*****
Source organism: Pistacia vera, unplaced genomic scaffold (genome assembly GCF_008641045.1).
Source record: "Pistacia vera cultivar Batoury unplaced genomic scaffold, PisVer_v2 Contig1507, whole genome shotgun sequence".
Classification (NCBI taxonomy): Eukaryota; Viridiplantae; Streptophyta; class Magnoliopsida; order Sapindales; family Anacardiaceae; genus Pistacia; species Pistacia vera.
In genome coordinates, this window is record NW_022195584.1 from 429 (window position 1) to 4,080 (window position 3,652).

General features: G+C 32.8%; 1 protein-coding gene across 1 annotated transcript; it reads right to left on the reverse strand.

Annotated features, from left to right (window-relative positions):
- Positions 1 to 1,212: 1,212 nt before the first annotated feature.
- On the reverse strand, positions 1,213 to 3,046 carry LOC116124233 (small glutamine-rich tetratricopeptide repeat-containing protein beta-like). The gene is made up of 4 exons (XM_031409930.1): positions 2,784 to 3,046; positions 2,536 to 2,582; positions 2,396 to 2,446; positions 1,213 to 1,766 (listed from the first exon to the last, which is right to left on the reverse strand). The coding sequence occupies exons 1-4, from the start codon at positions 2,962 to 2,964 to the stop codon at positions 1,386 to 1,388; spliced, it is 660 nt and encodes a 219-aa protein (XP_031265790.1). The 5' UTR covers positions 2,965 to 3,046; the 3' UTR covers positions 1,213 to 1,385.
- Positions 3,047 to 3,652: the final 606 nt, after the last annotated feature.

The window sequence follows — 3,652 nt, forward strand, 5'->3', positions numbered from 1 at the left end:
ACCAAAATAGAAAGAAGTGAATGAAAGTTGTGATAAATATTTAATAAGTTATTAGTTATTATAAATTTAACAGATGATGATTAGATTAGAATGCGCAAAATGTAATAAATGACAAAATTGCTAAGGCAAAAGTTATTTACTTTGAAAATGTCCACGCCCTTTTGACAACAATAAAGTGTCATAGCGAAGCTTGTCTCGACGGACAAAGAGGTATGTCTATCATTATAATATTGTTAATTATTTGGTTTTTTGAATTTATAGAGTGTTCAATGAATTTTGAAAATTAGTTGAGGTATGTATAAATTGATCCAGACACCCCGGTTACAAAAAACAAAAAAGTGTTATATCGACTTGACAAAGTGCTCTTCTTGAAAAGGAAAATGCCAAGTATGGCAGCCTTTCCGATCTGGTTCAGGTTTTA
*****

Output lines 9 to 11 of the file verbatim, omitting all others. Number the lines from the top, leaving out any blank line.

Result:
- Positions 3,047 to 3,652: the final 606 nt, after the last annotated feature.

The window sequence follows — 3,652 nt, forward strand, 5'->3', positions numbered from 1 at the left end:
ACCAAAATAGAAAGAAGTGAATGAAAGTTGTGATAAATATTTAATAAGTTATTAGTTATTATAAATTTAACAGATGATGATTAGATTAGAATGCGCAAAATGTAATAAATGACAAAATTGCTAAGGCAAAAGTTATTTACTTTGAAAATGTCCACGCCCTTTTGACAACAATAAAGTGTCATAGCGAAGCTTGTCTCGACGGACAAAGAGGTATGTCTATCATTATAATATTGTTAATTATTTGGTTTTTTGAATTTATAGAGTGTTCAATGAATTTTGAAAATTAGTTGAGGTATGTATAAATTGATCCAGACACCCCGGTTACAAAAAACAAAAAAGTGTTATATCGACTTGACAAAGTGCTCTTCTTGAAAAGGAAAATGCCAAGTATGGCAGCCTTTCCGATCTGGTTCAGGTTTTA